The Social Stock Exchange was officially launched in London in 2013. It showcases publicly listed impact enterprises that trade on the London stock exchange. Another example is the impact investment exchange which trades out of Mauritius that supports listing, trading, clearing and settlement of securities issued by social enterprises across Africa and Asia. In 2013 Canada also launched Social Venture Connection. Important to note here are the different modes of operation of these so-called exchanges which provide opportunity for Australia to consider if this is a platform that could be modified, leveraged or joined to also go towards achieving the goals of our foreign aid program. For example, could such a platform provide easier access to capital for women seeking to develop businesses by providing social ventures with a low-cost method of gaining access to investors?

All of this activity of course requires education on both the supply and demand side of the potential impact-investing market, as currently demonstrated in the nascent Australian market. Collaborations with educational institutions are needed to design and launch professional development and graduate programs. I am actively trying to contribute to this area. For example, I am currently in discussions with URS, Social Enterprise Finance Australia and Dr Pamela Hartigan, Director of the Skoll Centre for Social Entrepreneurship at the University of Oxford, on what programs we could run on impact-investing education for the Australian market when Pamela is returning to UTS in our summer. Secondly, I am also in conversation with the General Manager of the B Corporation movement in Australia and New Zealand as well as US colleagues on how we could develop a Couresra course or a massive open online course on how to turn businesses into B Corps. B Corps are certified to meet rigorous standards of social and environmental performance. This is also related to the debate in Australia at the moment about the need for new legal corporate forms such as benefit corporations, as recently created in the US. This legal structure or certification could be part of the requirements to participate in a social stock exchange.

These are all exciting ideas that are already happening in other parts of the world that Australia could research, prototype and trial. I was very excited to learn of DFAT's development of an innovation hub and their serious consideration of academic input and research into this process, which, sadly, since returning to Australia, I find is often a missed opportunity. I welcome your questions.

CHAIR: Thank very much, and we certainly appreciate your expertise in this very nascent area. You have really had a lot of very early experience in some of the key markets in the UK. In your submission where you describe in particular these new emerging platforms and exchanges, you don't talk about the challenges of measurement because of course these investment tools or vehicles live or die depending on how rigorous, accepted, objective, beyond corruption and transparent the measurement processes are. What is your experience in looking at social benefit bonds in New South Wales or the SIBs or DIBs as they are sometimes called? What is your experience of how measurement, consistency or tailor-made measurement instruments are evolving and have we learnt any lessons yet about how to manage that part of these new investment vehicles?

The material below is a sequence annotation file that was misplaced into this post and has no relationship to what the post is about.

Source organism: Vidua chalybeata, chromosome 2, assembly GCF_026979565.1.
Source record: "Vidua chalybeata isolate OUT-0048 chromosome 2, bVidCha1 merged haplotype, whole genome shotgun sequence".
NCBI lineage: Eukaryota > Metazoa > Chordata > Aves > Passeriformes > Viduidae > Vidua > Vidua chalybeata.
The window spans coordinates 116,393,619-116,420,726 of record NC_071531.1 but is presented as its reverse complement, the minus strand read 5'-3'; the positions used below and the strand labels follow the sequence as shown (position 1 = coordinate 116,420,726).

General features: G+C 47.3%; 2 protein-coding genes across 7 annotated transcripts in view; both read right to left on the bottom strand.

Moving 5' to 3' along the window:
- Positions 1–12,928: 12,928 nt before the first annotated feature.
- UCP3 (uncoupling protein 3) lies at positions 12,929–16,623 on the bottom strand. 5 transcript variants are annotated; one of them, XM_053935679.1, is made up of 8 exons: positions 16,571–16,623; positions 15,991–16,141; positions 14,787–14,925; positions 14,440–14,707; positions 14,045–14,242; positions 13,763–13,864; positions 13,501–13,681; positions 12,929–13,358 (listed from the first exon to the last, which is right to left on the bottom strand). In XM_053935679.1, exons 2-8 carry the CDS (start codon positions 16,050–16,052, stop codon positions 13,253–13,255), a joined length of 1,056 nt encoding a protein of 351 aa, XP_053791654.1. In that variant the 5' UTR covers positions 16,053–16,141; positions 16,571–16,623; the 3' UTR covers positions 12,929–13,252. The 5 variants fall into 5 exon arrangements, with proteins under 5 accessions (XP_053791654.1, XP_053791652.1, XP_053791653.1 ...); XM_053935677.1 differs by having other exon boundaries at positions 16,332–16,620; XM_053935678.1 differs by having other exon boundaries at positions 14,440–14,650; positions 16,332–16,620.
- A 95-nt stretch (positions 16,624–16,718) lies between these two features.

Dr Logue : This is definitely one of the complexities of this field and is often a barrier to achieving scale in this space. My understanding is that the London Stock Exchange relies on a particular framework—I believe it is social return on investment—to have a consistent measurement for those organisations that are listed on its platform.

What I see across the field and in different countries is there isn't a particular convergence on a measurement framework at the moment. There are some global initiatives such as the Global Impact Investment Rating System that is emerging. There are different measurements being used in the individual social impacts bonds. I believe that might be preferable for the social impact bonds, because of the different issues that they are actually dealing with such as juvenile justice, prisoner reoffending rates and things like that that they need unique and specific measurements that are meaningful for that particular task. At the moment, there are a range of frameworks available but different ones are being picked up by different platforms. But you are correct in that some of these mechanisms would need to agree on a platform for them to work.

CHAIR: My next question is about social investment bonds and development investment bonds. What is the difference between the two: is it where the government begins to engage in paying the investors? What is the difference if I was being offered SIBs or DIBs? What do these instruments look like?

Dr Logue : At the moment social impact bonds have rapidly diffused. They started off in the UK, and only just in the past month have their preliminary findings started to come back from the Peterborough prison. They are looking very positive and the first tranche of investors should receive their agreed return. Social impact bonds at the moment are very national or state based so the government that is essentially, say, the guarantee for that bond is the one that would receive the cost savings if that program works.